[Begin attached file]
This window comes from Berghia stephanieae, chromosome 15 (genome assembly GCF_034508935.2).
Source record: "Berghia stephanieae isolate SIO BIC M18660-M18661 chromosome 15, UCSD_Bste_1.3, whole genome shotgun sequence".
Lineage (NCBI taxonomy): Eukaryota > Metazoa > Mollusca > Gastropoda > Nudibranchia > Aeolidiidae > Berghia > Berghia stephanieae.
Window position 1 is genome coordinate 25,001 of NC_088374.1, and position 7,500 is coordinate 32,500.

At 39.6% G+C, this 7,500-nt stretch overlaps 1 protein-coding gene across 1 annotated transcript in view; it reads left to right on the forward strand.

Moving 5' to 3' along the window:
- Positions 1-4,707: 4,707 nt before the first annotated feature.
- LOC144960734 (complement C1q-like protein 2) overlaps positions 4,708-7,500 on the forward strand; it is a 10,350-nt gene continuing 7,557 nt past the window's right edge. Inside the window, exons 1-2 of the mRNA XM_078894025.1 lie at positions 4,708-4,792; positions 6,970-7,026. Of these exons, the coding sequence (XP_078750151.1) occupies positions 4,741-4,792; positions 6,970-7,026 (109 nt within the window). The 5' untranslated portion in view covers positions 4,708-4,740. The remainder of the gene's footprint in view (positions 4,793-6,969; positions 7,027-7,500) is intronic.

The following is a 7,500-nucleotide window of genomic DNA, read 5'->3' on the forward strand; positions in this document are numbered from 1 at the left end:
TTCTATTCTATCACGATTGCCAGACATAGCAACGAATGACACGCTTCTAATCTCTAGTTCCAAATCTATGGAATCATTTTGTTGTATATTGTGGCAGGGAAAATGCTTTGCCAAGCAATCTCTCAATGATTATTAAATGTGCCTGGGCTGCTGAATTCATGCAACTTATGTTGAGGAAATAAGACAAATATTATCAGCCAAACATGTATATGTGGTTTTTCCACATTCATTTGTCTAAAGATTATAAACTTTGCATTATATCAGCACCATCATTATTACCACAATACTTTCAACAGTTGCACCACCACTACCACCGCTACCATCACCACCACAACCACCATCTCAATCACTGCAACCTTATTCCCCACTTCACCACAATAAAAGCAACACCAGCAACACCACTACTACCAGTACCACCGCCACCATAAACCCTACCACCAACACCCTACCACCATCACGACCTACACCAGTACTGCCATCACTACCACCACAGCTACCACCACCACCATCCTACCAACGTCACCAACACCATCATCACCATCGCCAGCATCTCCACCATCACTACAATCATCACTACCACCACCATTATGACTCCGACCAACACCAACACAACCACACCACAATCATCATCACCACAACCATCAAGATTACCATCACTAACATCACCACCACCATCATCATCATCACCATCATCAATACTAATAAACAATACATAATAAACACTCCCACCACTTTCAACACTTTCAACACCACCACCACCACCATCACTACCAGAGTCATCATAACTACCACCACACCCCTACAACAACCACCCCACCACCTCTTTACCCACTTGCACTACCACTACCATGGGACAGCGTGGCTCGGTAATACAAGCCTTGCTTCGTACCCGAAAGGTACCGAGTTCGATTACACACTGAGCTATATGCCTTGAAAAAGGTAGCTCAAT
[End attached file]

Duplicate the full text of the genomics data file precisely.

This window comes from Berghia stephanieae, chromosome 15 (genome assembly GCF_034508935.2).
Source record: "Berghia stephanieae isolate SIO BIC M18660-M18661 chromosome 15, UCSD_Bste_1.3, whole genome shotgun sequence".
Lineage (NCBI taxonomy): Eukaryota > Metazoa > Mollusca > Gastropoda > Nudibranchia > Aeolidiidae > Berghia > Berghia stephanieae.
Window position 1 is genome coordinate 25,001 of NC_088374.1, and position 7,500 is coordinate 32,500.

At 39.6% G+C, this 7,500-nt stretch overlaps 1 protein-coding gene across 1 annotated transcript in view; it reads left to right on the forward strand.

Moving 5' to 3' along the window:
- Positions 1-4,707: 4,707 nt before the first annotated feature.
- LOC144960734 (complement C1q-like protein 2) overlaps positions 4,708-7,500 on the forward strand; it is a 10,350-nt gene continuing 7,557 nt past the window's right edge. Inside the window, exons 1-2 of the mRNA XM_078894025.1 lie at positions 4,708-4,792; positions 6,970-7,026. Of these exons, the coding sequence (XP_078750151.1) occupies positions 4,741-4,792; positions 6,970-7,026 (109 nt within the window). The 5' untranslated portion in view covers positions 4,708-4,740. The remainder of the gene's footprint in view (positions 4,793-6,969; positions 7,027-7,500) is intronic.

The following is a 7,500-nucleotide window of genomic DNA, read 5'->3' on the forward strand; positions in this document are numbered from 1 at the left end:
TTCTATTCTATCACGATTGCCAGACATAGCAACGAATGACACGCTTCTAATCTCTAGTTCCAAATCTATGGAATCATTTTGTTGTATATTGTGGCAGGGAAAATGCTTTGCCAAGCAATCTCTCAATGATTATTAAATGTGCCTGGGCTGCTGAATTCATGCAACTTATGTTGAGGAAATAAGACAAATATTATCAGCCAAACATGTATATGTGGTTTTTCCACATTCATTTGTCTAAAGATTATAAACTTTGCATTATATCAGCACCATCATTATTACCACAATACTTTCAACAGTTGCACCACCACTACCACCGCTACCATCACCACCACAACCACCATCTCAATCACTGCAACCTTATTCCCCACTTCACCACAATAAAAGCAACACCAGCAACACCACTACTACCAGTACCACCGCCACCATAAACCCTACCACCAACACCCTACCACCATCACGACCTACACCAGTACTGCCATCACTACCACCACAGCTACCACCACCACCATCCTACCAACGTCACCAACACCATCATCACCATCGCCAGCATCTCCACCATCACTACAATCATCACTACCACCACCATTATGACTCCGACCAACACCAACACAACCACACCACAATCATCATCACCACAACCATCAAGATTACCATCACTAACATCACCACCACCATCATCATCATCACCATCATCAATACTAATAAACAATACATAATAAACACTCCCACCACTTTCAACACTTTCAACACCACCACCACCACCATCACTACCAGAGTCATCATAACTACCACCACACCCCTACAACAACCACCCCACCACCTCTTTACCCACTTGCACTACCACTACCATGGGACAGCGTGGCTCGGTAATACAAGCCTTGCTTCGTACCCGAAAGGTACCGAGTTCGATTACACACTGAGCTATATGCCTTGAAAAAGGTAGCTCAAT